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June 28, 2004

What's good for the goose...

One of the most popular links on this here blog is an old post entitled Restaurants to Avoid. It probably gets hit at least once a day since I put it up, usually from a search on Google or another search engine (yes, there are other search engines). The page lists restaurants in St. Paul that signed a petition against a restaurant/bar tax in St. Paul to fund a Twins stadium. The list was graciously provided to the Greet Machine from long-time reader Jim in St. Paul. What usually happens is a person will see the post and either agree with my stand against these restaurants, or disagree. However, a couple of weeks ago someone left a comment. It went a little something like this:

"It seems wrong to penalize a business for a political position, would you want that to happen to you, because you support something[?]"

So let me get this straight, these buisnesses have a right to take a political position, one that severely affects my potential quality of life, but I shouldn't do anything about it because ... what was her reasoning ... oh, because if it happened to me I might feel bad? Yikes! I am swooning from her well reasoned argument. Again, apparently businesses can take a stand on a political issue, but as potential patrons of those businesses we should disregard that stand because if we disagree we might affect their business. I am dumbfounded by this reasoning. She goes on to state:
"As for the Twins, you're right that we should support them staying here - just not sure forced restaurant tax would lend to that, what about those pitiful cigarettes, alcohol, or other things that add to policing costs in our communities?"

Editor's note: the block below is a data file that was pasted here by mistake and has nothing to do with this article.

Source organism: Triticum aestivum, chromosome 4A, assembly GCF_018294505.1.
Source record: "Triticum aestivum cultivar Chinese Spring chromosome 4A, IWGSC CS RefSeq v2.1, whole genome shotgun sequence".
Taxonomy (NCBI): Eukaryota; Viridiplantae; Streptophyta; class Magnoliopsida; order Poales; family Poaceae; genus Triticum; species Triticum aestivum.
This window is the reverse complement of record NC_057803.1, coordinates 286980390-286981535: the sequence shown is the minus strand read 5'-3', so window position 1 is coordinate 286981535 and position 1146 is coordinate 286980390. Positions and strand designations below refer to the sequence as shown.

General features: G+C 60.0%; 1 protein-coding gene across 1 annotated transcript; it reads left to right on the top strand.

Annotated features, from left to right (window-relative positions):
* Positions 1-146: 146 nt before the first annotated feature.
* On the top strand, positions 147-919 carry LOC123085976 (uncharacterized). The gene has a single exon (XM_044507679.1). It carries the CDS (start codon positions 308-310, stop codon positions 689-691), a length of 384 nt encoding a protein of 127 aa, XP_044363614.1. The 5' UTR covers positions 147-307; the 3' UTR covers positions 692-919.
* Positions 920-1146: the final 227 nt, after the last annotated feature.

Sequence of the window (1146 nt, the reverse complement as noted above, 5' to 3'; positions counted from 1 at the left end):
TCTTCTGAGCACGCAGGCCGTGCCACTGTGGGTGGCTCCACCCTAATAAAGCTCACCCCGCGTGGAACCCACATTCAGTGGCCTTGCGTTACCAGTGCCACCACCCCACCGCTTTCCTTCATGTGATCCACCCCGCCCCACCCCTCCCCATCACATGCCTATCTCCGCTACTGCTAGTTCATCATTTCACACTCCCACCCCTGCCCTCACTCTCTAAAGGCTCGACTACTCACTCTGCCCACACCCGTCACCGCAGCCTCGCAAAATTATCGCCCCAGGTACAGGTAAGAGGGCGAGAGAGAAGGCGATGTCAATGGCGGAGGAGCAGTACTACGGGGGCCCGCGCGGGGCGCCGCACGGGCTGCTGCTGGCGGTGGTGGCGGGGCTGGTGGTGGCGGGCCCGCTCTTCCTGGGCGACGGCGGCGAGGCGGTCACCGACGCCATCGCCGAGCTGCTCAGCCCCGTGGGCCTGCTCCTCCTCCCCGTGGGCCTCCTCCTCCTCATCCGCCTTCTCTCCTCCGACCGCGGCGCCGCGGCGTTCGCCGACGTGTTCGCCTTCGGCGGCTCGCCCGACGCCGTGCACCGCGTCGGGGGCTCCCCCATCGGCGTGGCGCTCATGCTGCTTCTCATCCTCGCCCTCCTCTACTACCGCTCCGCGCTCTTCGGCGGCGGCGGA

That is interesting. I don't know enough about the potential of a cigarette tax, but we all know that a state-wide alcohol tax is about to expire. I have been harping for months that this tax should be extended to pay for all of our stadium needs in the Twin Cities, even if we just extended it in the Twin Cities area. I agree that this kind of tax would see more support from metro area residents than a forced restaurant and bar tax, but I'll support either one. She goes on:
"Many of us feel that on what the Twin's make, they should be able to support their own stadium, or at least find the high-rollers to do so. It's not the citizen's job to finance activities many of us can't afford to attend. Never been to see the Twins, tickets too high. Love a good Saint's game."
I agree that the Twins should be able to finance their own stadium, but as has been proven in many, many other metropolitan areas, they don't have to. This is the way the game is played. Either we pony up and prove we are a major league city, or they leave and we are left with nothing. And for those of you that would say, "Good riddens," I've got news for you. In about 10 years our state will again be desperate for baseball and it will cost us three times as much as it does right now to bring in another team. If you don't think it will happen I need only point out the Minnesota Wild. So, I've got an idea. Why don't we keep the team we have, save ourselves a lot of money in the long run, maintain our quality of life, and keep the Twins in Minnesota? I don't see Milwaukee crumbling into dust as a result of building Miller Park. In fact, I see a reviatlized and very proud city.

Finally she pointed out that Twins games are too expensive for her. Sigh. This is just plain nuts. I will agree that Saints tickets are cheaper, but you can still go to a Twins game for $6. And if you do what I do and park at the U of M's West Bank, parking is usually free. Sitting above the baggie in right field is not a bad deal. Consider that the Boston Red Sox charge upwards of $100 per ticket for the privilege of sitting above the Green Monster. Anyway, if she had said she doesn't attend Twins games because she wants to be outside, that I would have understood.

Posted by snackeru at June 28, 2004 12:51 PM | Stadiums | Twins

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